Landry Ninteretse: Oil exploration activities within and around Virunga NP threaten the immense and rich diversity of ecosystems, incomparable fauna and flora of the Park on which local communities depend on for their survival.

Oil exploration and extraction pose unacceptable risks to people’s livelihoods, local communities and sensitive ecosystems of Africa’s oldest and most biodiverse park, significantly affecting activities such tourism, farming and fishing.

We understand there is a documentary out to sheds light on the challenges posed by the entry of oil companies into the park after being granted oil concessions by the DRC government, what impact do you think the film could have in making the DRC government and companies have a rethink?

Landry Ninteretse : This documentary is part of our efforts to ensure that grassroots and fossil fuels affected communities’ voices and concerns are raised and heard.

We hope that it will raise awareness of the current threats posed to the Virunga and show the human and ecological violations caused by exploration activities.

This is a new call to the DRC Government and oil companies involved to undertake comprehensive human rights and environmental due diligence and put an end to the licencing process in the Virunga Park. We also call on the government to prevent any foreseeable harm and pursue appropriate remedy for abuses already committed while ensuring that communities rights are fully respected.

Oil exploration activities within and around Virunga National park threaten the immense and rich diversity of ecosystems, incomparable fauna and flora of the Park on which local communities depend on for their survival, says Landry Ninteretse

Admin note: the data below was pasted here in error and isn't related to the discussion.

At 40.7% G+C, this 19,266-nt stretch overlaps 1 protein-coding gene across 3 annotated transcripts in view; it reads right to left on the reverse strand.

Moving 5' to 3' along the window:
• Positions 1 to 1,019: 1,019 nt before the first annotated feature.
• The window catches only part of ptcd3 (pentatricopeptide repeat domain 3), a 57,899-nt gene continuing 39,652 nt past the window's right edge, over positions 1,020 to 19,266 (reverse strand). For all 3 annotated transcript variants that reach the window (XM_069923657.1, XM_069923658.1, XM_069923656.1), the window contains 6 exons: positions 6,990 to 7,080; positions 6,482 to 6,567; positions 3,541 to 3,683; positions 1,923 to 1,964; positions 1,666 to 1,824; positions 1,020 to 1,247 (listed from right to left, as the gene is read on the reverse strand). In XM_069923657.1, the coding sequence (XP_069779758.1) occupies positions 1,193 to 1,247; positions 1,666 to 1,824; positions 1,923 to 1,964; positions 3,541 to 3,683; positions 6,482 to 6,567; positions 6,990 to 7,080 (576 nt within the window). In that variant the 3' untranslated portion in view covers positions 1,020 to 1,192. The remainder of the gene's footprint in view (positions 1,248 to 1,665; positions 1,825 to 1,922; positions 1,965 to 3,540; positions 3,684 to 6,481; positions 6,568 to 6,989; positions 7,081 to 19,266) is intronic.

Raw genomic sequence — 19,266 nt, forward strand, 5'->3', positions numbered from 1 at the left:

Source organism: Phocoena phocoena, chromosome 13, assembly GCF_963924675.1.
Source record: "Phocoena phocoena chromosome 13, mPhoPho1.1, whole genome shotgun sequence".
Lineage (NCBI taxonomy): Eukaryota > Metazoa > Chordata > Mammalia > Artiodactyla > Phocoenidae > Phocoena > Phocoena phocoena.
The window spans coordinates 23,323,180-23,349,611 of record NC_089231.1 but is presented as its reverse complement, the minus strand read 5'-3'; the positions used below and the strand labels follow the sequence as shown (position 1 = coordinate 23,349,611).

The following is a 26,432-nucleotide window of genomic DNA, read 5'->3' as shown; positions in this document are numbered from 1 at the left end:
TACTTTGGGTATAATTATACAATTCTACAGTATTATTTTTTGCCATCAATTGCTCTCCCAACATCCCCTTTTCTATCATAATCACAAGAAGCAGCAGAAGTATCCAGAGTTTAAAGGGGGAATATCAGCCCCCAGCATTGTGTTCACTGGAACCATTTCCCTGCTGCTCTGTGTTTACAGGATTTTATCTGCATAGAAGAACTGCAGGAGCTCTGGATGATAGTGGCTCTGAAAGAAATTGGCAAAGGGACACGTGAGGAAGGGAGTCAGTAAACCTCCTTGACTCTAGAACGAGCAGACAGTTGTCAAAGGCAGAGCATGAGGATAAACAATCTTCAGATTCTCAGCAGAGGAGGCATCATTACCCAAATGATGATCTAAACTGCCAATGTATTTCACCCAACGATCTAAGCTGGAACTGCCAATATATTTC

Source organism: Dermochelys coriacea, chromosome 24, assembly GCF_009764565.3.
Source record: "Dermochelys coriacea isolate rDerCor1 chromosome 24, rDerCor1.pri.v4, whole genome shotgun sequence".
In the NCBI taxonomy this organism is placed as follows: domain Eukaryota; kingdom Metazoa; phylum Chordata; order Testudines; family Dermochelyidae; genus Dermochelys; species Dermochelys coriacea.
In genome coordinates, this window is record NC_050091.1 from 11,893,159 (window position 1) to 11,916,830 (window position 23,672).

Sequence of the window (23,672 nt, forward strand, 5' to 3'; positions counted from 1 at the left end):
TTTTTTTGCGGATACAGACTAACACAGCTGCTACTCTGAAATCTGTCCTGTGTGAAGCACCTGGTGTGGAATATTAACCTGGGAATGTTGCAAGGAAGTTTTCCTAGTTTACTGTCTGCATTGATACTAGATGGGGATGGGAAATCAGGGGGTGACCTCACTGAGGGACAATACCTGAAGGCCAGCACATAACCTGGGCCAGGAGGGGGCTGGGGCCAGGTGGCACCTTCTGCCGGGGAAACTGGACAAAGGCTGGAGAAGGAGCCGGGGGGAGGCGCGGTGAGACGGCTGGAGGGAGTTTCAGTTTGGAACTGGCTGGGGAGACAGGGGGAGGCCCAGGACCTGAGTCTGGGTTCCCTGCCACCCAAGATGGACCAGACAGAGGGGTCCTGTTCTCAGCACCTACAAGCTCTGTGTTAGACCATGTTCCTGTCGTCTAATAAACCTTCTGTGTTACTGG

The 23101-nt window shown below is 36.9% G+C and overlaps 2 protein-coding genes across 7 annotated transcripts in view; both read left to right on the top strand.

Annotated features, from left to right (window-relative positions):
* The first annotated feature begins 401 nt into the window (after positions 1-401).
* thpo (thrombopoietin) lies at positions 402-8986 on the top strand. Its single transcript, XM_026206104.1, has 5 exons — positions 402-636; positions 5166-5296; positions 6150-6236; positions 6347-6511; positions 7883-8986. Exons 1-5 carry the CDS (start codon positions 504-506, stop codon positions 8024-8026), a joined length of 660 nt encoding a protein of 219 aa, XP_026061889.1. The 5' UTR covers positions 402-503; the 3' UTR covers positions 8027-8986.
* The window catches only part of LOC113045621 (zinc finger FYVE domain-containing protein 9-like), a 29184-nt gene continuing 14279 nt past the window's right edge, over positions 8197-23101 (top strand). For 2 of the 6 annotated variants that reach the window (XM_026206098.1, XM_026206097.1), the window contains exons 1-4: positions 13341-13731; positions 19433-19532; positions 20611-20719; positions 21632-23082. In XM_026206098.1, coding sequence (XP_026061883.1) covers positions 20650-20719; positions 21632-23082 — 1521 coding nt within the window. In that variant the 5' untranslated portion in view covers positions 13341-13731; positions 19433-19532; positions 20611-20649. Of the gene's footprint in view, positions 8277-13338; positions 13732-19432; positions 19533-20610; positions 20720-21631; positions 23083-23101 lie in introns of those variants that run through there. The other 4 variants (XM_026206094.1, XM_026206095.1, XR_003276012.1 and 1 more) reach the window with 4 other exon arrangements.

You have also been critical of other projects like the East African Crude Oil Pipeline (EACOP) and the Mozambique Liquified Natural Gas (LNG) which are touted as game changing in terms of development, can you restate your case against these projects?

Landry Ninteretse : The EACOP project is socially catastrophic, economically unviable & ecologically disastrous.  A few examples:

-Around 13,000 families are affected by land access and use restrictions by Total and its partners.

-Such restrictions on rural and farmers communities have dire effects on their livelihoods, and consequently, on their right to food, education and health.

-The pipeline poses significant risks to critical water sources, wetlands and several rivers in both countries. 

-Approximately 460 km of the pipeline will be within the freshwater basin of Lake Victoria, Africa’s largest lake, which directly supports the livelihoods of more than 40 million people in the region.